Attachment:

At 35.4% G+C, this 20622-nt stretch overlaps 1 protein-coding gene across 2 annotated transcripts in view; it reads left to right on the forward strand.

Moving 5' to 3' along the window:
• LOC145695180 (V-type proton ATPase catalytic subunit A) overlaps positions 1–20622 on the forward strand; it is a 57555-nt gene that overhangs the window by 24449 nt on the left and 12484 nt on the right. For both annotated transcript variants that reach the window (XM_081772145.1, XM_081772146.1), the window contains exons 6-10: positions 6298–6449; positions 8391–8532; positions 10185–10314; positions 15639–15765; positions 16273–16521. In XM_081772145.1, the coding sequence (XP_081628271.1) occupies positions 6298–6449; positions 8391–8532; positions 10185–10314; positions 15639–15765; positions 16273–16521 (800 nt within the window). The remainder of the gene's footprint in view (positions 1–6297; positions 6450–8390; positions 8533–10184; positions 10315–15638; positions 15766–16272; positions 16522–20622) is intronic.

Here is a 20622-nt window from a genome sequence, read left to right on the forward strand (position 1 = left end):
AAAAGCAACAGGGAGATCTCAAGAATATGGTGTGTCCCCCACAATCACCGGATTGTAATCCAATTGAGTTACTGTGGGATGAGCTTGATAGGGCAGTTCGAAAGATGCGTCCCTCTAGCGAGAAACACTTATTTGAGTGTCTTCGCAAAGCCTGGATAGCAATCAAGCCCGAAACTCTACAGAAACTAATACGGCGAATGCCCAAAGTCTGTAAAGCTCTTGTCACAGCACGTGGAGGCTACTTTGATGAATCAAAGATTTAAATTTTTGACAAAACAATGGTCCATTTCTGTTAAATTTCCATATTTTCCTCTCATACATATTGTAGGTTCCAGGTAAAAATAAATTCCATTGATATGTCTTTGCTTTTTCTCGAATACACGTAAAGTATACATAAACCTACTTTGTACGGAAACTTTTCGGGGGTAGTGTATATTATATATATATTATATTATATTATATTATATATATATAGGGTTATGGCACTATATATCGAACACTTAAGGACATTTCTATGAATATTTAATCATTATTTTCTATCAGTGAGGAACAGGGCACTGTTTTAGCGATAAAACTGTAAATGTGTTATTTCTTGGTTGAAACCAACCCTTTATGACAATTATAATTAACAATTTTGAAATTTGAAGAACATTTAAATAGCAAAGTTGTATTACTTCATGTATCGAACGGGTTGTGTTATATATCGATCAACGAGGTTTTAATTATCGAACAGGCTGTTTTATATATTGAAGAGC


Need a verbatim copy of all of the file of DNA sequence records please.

At 35.4% G+C, this 20622-nt stretch overlaps 1 protein-coding gene across 2 annotated transcripts in view; it reads left to right on the forward strand.

Moving 5' to 3' along the window:
• LOC145695180 (V-type proton ATPase catalytic subunit A) overlaps positions 1–20622 on the forward strand; it is a 57555-nt gene that overhangs the window by 24449 nt on the left and 12484 nt on the right. For both annotated transcript variants that reach the window (XM_081772145.1, XM_081772146.1), the window contains exons 6-10: positions 6298–6449; positions 8391–8532; positions 10185–10314; positions 15639–15765; positions 16273–16521. In XM_081772145.1, the coding sequence (XP_081628271.1) occupies positions 6298–6449; positions 8391–8532; positions 10185–10314; positions 15639–15765; positions 16273–16521 (800 nt within the window). The remainder of the gene's footprint in view (positions 1–6297; positions 6450–8390; positions 8533–10184; positions 10315–15638; positions 15766–16272; positions 16522–20622) is intronic.

Here is a 20622-nt window from a genome sequence, read left to right on the forward strand (position 1 = left end):
AAAAGCAACAGGGAGATCTCAAGAATATGGTGTGTCCCCCACAATCACCGGATTGTAATCCAATTGAGTTACTGTGGGATGAGCTTGATAGGGCAGTTCGAAAGATGCGTCCCTCTAGCGAGAAACACTTATTTGAGTGTCTTCGCAAAGCCTGGATAGCAATCAAGCCCGAAACTCTACAGAAACTAATACGGCGAATGCCCAAAGTCTGTAAAGCTCTTGTCACAGCACGTGGAGGCTACTTTGATGAATCAAAGATTTAAATTTTTGACAAAACAATGGTCCATTTCTGTTAAATTTCCATATTTTCCTCTCATACATATTGTAGGTTCCAGGTAAAAATAAATTCCATTGATATGTCTTTGCTTTTTCTCGAATACACGTAAAGTATACATAAACCTACTTTGTACGGAAACTTTTCGGGGGTAGTGTATATTATATATATATTATATTATATTATATTATATATATATAGGGTTATGGCACTATATATCGAACACTTAAGGACATTTCTATGAATATTTAATCATTATTTTCTATCAGTGAGGAACAGGGCACTGTTTTAGCGATAAAACTGTAAATGTGTTATTTCTTGGTTGAAACCAACCCTTTATGACAATTATAATTAACAATTTTGAAATTTGAAGAACATTTAAATAGCAAAGTTGTATTACTTCATGTATCGAACGGGTTGTGTTATATATCGATCAACGAGGTTTTAATTATCGAACAGGCTGTTTTATATATTGAAGAGC